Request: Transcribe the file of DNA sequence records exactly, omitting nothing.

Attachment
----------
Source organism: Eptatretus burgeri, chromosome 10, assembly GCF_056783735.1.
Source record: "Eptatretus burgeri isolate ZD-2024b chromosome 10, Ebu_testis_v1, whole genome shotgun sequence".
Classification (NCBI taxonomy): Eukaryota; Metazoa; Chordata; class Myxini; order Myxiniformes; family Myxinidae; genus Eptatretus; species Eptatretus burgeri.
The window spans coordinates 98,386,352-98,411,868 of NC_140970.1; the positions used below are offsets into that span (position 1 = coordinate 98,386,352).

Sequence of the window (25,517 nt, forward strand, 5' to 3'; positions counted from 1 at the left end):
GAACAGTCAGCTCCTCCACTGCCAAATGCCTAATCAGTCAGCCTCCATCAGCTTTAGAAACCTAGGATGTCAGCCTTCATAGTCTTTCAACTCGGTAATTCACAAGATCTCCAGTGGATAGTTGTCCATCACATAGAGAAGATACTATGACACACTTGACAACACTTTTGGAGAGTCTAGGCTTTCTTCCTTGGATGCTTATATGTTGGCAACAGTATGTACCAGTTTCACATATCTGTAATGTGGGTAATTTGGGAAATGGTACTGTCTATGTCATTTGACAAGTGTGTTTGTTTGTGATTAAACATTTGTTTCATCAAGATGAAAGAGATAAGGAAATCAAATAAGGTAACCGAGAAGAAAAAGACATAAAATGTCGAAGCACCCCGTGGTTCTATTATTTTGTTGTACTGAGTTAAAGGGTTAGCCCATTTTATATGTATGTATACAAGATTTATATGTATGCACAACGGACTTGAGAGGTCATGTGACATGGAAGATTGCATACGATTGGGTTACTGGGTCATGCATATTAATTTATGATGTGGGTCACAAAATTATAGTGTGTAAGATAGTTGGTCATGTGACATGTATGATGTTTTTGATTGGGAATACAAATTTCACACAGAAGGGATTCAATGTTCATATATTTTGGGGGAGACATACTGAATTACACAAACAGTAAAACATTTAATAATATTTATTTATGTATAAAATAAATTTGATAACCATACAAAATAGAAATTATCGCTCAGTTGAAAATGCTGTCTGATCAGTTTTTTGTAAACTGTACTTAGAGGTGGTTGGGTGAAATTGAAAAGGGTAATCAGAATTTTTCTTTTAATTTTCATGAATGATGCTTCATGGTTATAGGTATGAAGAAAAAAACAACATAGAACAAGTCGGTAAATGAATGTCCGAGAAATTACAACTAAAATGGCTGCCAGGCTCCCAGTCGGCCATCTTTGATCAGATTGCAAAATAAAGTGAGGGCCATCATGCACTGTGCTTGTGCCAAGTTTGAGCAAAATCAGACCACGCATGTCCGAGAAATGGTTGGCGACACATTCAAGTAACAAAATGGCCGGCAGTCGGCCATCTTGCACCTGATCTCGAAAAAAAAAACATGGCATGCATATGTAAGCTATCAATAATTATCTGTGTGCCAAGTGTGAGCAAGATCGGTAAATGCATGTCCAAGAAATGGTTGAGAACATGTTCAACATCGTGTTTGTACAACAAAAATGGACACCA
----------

Source organism: Eptatretus burgeri, chromosome 10, assembly GCF_056783735.1.
Source record: "Eptatretus burgeri isolate ZD-2024b chromosome 10, Ebu_testis_v1, whole genome shotgun sequence".
Classification (NCBI taxonomy): Eukaryota; Metazoa; Chordata; class Myxini; order Myxiniformes; family Myxinidae; genus Eptatretus; species Eptatretus burgeri.
The window spans coordinates 98,386,352-98,411,868 of NC_140970.1; the positions used below are offsets into that span (position 1 = coordinate 98,386,352).

Sequence of the window (25,517 nt, forward strand, 5' to 3'; positions counted from 1 at the left end):
GAACAGTCAGCTCCTCCACTGCCAAATGCCTAATCAGTCAGCCTCCATCAGCTTTAGAAACCTAGGATGTCAGCCTTCATAGTCTTTCAACTCGGTAATTCACAAGATCTCCAGTGGATAGTTGTCCATCACATAGAGAAGATACTATGACACACTTGACAACACTTTTGGAGAGTCTAGGCTTTCTTCCTTGGATGCTTATATGTTGGCAACAGTATGTACCAGTTTCACATATCTGTAATGTGGGTAATTTGGGAAATGGTACTGTCTATGTCATTTGACAAGTGTGTTTGTTTGTGATTAAACATTTGTTTCATCAAGATGAAAGAGATAAGGAAATCAAATAAGGTAACCGAGAAGAAAAAGACATAAAATGTCGAAGCACCCCGTGGTTCTATTATTTTGTTGTACTGAGTTAAAGGGTTAGCCCATTTTATATGTATGTATACAAGATTTATATGTATGCACAACGGACTTGAGAGGTCATGTGACATGGAAGATTGCATACGATTGGGTTACTGGGTCATGCATATTAATTTATGATGTGGGTCACAAAATTATAGTGTGTAAGATAGTTGGTCATGTGACATGTATGATGTTTTTGATTGGGAATACAAATTTCACACAGAAGGGATTCAATGTTCATATATTTTGGGGGAGACATACTGAATTACACAAACAGTAAAACATTTAATAATATTTATTTATGTATAAAATAAATTTGATAACCATACAAAATAGAAATTATCGCTCAGTTGAAAATGCTGTCTGATCAGTTTTTTGTAAACTGTACTTAGAGGTGGTTGGGTGAAATTGAAAAGGGTAATCAGAATTTTTCTTTTAATTTTCATGAATGATGCTTCATGGTTATAGGTATGAAGAAAAAAACAACATAGAACAAGTCGGTAAATGAATGTCCGAGAAATTACAACTAAAATGGCTGCCAGGCTCCCAGTCGGCCATCTTTGATCAGATTGCAAAATAAAGTGAGGGCCATCATGCACTGTGCTTGTGCCAAGTTTGAGCAAAATCAGACCACGCATGTCCGAGAAATGGTTGGCGACACATTCAAGTAACAAAATGGCCGGCAGTCGGCCATCTTGCACCTGATCTCGAAAAAAAAAACATGGCATGCATATGTAAGCTATCAATAATTATCTGTGTGCCAAGTGTGAGCAAGATCGGTAAATGCATGTCCAAGAAATGGTTGAGAACATGTTCAACATCGTGTTTGTACAACAAAAATGGACACCA